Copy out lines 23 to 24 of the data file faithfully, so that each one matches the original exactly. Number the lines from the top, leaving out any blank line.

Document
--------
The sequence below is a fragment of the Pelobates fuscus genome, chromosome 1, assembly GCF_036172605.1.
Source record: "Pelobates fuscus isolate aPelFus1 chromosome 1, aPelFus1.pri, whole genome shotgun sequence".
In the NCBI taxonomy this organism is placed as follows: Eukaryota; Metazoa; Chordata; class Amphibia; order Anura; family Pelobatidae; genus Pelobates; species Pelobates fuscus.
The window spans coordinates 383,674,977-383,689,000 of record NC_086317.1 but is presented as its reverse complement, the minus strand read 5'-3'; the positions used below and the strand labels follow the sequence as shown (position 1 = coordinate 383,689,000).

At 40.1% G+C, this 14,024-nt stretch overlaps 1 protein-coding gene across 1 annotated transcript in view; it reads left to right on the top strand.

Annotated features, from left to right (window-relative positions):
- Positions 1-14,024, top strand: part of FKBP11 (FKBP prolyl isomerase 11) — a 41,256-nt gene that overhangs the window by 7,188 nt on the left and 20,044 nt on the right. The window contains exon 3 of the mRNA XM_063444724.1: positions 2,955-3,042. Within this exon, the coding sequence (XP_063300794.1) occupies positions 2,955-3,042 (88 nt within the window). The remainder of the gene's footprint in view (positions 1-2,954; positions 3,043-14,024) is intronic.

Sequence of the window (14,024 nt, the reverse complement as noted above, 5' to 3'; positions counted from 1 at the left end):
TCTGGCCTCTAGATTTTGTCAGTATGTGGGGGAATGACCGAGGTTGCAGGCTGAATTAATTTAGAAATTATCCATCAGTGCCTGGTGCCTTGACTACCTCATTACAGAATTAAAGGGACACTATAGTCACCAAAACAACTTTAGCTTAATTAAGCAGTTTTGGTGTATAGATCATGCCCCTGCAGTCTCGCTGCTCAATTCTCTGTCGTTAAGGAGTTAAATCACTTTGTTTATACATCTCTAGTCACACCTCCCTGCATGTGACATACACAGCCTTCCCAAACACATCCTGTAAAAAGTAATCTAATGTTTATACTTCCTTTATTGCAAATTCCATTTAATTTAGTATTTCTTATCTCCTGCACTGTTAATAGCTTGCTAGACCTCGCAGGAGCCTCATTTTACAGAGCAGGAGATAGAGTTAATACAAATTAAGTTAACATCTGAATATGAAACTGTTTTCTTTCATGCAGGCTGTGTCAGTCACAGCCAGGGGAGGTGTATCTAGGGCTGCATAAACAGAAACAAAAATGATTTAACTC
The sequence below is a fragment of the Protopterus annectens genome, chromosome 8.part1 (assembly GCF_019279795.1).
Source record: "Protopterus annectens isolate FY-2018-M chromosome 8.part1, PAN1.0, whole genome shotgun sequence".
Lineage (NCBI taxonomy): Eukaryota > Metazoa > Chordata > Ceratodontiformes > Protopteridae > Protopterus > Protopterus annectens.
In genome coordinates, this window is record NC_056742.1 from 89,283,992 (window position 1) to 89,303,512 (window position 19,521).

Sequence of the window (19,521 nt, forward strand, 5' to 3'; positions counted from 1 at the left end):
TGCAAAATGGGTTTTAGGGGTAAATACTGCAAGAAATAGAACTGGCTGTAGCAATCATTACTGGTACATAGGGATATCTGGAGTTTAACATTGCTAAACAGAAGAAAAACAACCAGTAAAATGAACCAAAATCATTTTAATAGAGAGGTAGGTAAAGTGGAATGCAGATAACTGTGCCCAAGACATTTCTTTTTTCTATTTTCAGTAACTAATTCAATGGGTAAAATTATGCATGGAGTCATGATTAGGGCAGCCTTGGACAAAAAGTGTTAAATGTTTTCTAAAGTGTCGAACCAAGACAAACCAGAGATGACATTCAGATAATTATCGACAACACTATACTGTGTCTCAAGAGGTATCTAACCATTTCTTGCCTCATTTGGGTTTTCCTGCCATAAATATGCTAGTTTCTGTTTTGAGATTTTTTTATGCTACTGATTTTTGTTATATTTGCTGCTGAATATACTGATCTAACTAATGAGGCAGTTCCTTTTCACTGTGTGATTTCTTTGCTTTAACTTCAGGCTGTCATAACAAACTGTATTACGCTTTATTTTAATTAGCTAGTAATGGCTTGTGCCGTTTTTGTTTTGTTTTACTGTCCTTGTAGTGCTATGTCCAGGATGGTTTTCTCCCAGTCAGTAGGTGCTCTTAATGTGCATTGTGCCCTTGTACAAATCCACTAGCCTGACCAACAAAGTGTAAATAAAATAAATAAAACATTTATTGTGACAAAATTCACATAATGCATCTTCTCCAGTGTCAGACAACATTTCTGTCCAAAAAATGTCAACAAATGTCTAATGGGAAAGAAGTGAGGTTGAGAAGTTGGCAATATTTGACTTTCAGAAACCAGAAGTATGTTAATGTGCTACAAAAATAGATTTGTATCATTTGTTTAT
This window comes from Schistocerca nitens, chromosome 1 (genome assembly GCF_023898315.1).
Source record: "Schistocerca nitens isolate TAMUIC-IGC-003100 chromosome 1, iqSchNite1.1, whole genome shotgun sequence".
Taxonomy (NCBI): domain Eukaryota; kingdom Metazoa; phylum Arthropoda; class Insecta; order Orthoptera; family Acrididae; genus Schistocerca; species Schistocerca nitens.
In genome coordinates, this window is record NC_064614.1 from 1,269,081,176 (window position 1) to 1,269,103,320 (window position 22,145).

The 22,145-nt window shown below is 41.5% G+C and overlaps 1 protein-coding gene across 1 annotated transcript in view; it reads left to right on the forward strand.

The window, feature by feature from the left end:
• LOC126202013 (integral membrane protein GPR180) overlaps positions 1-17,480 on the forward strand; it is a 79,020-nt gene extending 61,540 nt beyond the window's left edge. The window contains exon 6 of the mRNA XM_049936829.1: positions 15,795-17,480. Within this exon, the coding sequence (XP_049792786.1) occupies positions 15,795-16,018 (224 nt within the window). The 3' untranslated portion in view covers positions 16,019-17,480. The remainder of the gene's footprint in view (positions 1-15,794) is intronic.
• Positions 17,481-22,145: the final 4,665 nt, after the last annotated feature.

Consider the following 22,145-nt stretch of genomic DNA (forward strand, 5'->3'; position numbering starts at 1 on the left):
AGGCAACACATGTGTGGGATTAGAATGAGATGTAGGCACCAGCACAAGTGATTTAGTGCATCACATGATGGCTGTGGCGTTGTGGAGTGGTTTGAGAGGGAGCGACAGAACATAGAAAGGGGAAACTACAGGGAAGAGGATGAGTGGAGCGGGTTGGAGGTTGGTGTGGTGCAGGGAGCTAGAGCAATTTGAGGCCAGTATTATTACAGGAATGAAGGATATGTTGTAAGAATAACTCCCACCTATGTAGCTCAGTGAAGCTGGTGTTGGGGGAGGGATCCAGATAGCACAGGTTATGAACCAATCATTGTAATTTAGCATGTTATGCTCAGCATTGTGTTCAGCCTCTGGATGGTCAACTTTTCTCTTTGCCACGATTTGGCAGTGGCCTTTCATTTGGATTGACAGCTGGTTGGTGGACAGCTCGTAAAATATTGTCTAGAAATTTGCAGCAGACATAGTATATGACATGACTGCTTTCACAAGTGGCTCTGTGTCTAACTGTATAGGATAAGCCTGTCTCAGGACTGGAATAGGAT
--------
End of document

• Positions 17,481-22,145: the final 4,665 nt, after the last annotated feature.

Consider the following 22,145-nt stretch of genomic DNA (forward strand, 5'->3'; position numbering starts at 1 on the left):